Guillaume Latendresse won’t be returning to the Minnesota Wild in 2012-13, but it’s not for a lack of a contract offer. According to Michael Russo of the Star Tribune, the Wild offered Latendresse a one year contract with performance incentives, but Latendresse has elected to pass on the offer and see what he can fetch on the open market.
It may seem like a curious move at a passing glance, but Latendresse’s motivation is pretty straightforward: He wants to move closer to his four year old son, Hayden, who lives in Montreal.
What constitutes “closer to Montreal” is a bit ambiguous at this point because almost half of the league is geographically closer to Montreal than Minneapolis is. What we do know is that Latendresse is keeping every option open to land a job with one of those squads.
The Wild offered Latendresse a one-year contract with performance bonuses, sources say. The bonuses are permissible under the collective bargaining agreement for players who have 400 pro games (played or missed) that spent 100 days on injured reserve in the final year of his contract.
“It’s not that I didn’t want to go back,” Latendresse said. “It’s not that the contract was not good. It’s not that I didn’t like the way the team was working or anything. It’s really a personal matter more than anything. I would have loved to go back to Minnesota, but sometimes you have to make decisions for your family and for your future.
“And I think my son would be better if he could be closer to me.”
Essentially, what Latendresse is saying is he wants to sign anywhere east of Minnesota and most likely in the north part of the country or Eastern Canada.
The Canadiens drafted Latendresse. It is his hometown team. They have a new coach (Michel Therrien) and new GM (Marc Bergevin) from when the Habs traded him to Minnesota for Benoit Pouliot in Nov. 2009.
I asked Latendresse if he would like to return to Montreal. It sure sounds like that’s in the back of his head.
“I don’t know,” he said. “We’ll see July 1 if something happens and if they’re open to take me back. But as far as now, I don’t know. I don’t close any doors. But for sure, if they want me back, it might be something interesting. But I don’t want to say yes or no because I don’t know what’s their plans, so I keep every door open.”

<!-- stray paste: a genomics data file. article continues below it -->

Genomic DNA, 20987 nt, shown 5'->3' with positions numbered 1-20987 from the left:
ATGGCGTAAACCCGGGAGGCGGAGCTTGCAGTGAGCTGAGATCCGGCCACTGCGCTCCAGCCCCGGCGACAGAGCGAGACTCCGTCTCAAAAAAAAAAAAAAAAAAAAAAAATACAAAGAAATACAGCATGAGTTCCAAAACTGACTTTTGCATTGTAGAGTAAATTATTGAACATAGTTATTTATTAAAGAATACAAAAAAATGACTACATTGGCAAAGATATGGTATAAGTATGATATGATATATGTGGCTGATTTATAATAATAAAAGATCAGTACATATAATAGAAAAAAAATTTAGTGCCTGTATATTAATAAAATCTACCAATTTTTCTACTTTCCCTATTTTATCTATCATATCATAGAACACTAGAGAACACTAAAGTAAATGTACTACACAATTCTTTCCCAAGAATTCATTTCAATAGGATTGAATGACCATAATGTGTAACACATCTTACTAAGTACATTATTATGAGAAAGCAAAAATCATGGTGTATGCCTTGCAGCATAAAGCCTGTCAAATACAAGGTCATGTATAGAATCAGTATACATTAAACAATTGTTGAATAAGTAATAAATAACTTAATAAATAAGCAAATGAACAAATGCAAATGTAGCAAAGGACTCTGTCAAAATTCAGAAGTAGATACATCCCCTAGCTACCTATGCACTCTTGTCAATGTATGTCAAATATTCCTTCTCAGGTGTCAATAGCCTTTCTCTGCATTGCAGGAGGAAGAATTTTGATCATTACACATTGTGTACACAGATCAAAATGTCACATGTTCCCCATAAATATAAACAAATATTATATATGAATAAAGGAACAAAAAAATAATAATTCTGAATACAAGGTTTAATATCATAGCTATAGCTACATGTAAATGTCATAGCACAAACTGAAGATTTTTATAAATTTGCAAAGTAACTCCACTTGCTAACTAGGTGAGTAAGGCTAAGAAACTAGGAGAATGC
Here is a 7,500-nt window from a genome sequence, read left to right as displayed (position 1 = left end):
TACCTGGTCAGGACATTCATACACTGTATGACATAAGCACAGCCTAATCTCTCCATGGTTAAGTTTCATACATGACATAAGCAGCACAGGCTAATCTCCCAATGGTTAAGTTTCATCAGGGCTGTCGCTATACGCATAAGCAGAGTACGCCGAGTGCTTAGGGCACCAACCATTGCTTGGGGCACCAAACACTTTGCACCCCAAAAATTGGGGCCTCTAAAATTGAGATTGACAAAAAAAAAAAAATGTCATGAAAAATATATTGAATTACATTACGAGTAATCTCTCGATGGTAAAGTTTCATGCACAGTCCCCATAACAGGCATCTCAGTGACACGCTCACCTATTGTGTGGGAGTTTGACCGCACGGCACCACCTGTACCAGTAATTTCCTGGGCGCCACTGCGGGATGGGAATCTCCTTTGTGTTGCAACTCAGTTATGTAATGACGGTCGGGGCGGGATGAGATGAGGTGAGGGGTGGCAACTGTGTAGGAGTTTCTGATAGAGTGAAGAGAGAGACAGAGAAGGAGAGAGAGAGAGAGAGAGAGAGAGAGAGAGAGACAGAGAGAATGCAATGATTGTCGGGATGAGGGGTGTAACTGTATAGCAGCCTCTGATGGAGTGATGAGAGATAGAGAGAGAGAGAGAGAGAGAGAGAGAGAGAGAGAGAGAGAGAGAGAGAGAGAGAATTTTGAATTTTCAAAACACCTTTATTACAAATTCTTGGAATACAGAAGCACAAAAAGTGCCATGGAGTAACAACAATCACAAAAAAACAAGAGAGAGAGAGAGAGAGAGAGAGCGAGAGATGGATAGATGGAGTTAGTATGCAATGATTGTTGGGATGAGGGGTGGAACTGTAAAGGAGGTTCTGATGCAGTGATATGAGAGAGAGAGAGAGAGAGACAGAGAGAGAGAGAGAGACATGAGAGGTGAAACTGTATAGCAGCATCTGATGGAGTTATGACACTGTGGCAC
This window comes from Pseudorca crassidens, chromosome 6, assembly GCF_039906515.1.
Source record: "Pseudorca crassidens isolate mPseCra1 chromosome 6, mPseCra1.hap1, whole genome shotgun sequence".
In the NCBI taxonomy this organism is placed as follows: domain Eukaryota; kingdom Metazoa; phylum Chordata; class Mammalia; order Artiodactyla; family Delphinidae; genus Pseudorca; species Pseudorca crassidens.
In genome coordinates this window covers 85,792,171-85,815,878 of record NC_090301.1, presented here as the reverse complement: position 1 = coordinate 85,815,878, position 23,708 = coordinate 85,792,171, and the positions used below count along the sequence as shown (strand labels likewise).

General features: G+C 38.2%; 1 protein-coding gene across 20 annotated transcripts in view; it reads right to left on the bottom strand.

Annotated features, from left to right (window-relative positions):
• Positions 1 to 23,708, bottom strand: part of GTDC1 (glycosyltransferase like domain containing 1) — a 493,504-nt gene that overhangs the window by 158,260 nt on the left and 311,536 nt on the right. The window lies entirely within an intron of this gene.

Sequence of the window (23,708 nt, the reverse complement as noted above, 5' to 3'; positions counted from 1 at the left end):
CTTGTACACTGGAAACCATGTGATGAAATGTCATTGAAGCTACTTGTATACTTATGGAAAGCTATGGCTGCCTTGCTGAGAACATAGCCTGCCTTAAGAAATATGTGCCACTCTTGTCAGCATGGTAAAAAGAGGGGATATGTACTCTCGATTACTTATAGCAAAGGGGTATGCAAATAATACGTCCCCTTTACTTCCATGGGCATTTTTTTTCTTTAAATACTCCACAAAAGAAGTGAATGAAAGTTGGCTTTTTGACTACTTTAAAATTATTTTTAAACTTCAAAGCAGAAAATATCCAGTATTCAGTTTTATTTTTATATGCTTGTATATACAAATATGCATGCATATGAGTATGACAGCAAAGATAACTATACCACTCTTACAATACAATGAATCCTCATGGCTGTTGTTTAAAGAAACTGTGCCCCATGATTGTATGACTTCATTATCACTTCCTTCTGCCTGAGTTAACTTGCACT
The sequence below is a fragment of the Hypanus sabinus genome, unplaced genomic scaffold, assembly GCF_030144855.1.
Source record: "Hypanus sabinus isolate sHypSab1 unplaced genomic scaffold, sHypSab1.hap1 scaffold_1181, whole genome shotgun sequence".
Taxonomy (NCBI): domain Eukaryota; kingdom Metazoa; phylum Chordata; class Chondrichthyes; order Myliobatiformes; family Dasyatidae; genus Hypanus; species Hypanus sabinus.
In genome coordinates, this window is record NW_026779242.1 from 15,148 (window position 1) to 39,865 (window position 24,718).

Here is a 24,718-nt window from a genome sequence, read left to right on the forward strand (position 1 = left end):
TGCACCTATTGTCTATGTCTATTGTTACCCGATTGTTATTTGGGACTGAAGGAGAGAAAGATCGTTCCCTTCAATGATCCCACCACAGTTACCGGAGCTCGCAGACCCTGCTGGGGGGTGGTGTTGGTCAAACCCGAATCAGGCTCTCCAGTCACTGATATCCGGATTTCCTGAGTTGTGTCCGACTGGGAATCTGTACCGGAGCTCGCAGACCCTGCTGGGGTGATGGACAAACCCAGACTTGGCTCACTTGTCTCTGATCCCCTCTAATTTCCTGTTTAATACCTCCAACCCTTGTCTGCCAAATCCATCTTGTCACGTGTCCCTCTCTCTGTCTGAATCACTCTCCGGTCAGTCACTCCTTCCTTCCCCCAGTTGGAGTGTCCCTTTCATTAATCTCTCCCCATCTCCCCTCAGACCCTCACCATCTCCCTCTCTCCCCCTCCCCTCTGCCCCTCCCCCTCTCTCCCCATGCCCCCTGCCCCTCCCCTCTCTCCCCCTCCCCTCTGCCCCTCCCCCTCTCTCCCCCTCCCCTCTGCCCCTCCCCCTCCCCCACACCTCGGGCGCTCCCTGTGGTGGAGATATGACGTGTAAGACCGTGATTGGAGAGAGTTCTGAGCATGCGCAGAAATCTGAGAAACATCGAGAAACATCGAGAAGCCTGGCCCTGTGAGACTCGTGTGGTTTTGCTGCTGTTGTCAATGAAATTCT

Except Minnesota, that is.
Latendresse is a bit of a conundrum because there are so many pros and cons in his game. Plenty of teams will be tempted by his theoretical price tag which will surely be down from the $2.5 million annual cap hit he earned from the Wild in 2010-11. Plenty of teams will be tempted by his potential which he was beginning to reach in 2009-10 after being traded to Minnesota when he scored 37 points in 55 games, up from the three points in 23 games he scored with the Habs prior to the deal.
The issue is whether or not it will be enough to convince a team that he’s worth a roster spot.
Latendresse’s work ethic concerns are well pronounced throughout his career. His reluctance to take on teams’ off-season training regimens is well known and many attribute that laziness to the second problem in his puzzle — his susceptibility to injury.
As Russo notes, Latendresse has only played 27 games over the last two seasons — 11 in 2010-11, and 16 in 2011-12. His 15 point output wasn’t bad production in that span, especially on a generally offensively challenged Wild team, but it’s hard to make a firm commitment to a player that has played a hair over a quarter of a single season in the last 164 games.
Montreal will, without a doubt, be the team to watch here. They enter year one of their rebuild under Marc Bergevin and Michel Therrien with $24 million in cap space. The franchise has knowledge of his past and he could very well be given a new lease on life with the Habs now that the Gainey era has been purged from the team.
If they feel they could get enough out of him by allowing him to play near his son, the fit makes sense. They’d be getting a third line player who can fill in on the second unit and at 25 years old Latendresse is far from being ‘past his prime’. He still has another four or five years of peak physical condition in him before you can write him off for good. Assuming the Habs don’t see the injury history as too big a deterrent, it should be a positive fit for both parties.
Other players here could be the likes of the Islanders, Rangers or Devils who will be looking for affordable options up front that can contribute in versatile ways and are a stone’s throw from Montreal. Again though, they aren’t as familiar with the player, could be scared off by his lax reputation and may not be comfortable committing money to someone with his pronounced injury history.
Montreal is the odds on favorite to be his destination.
Where do you think Latendresse ought to land?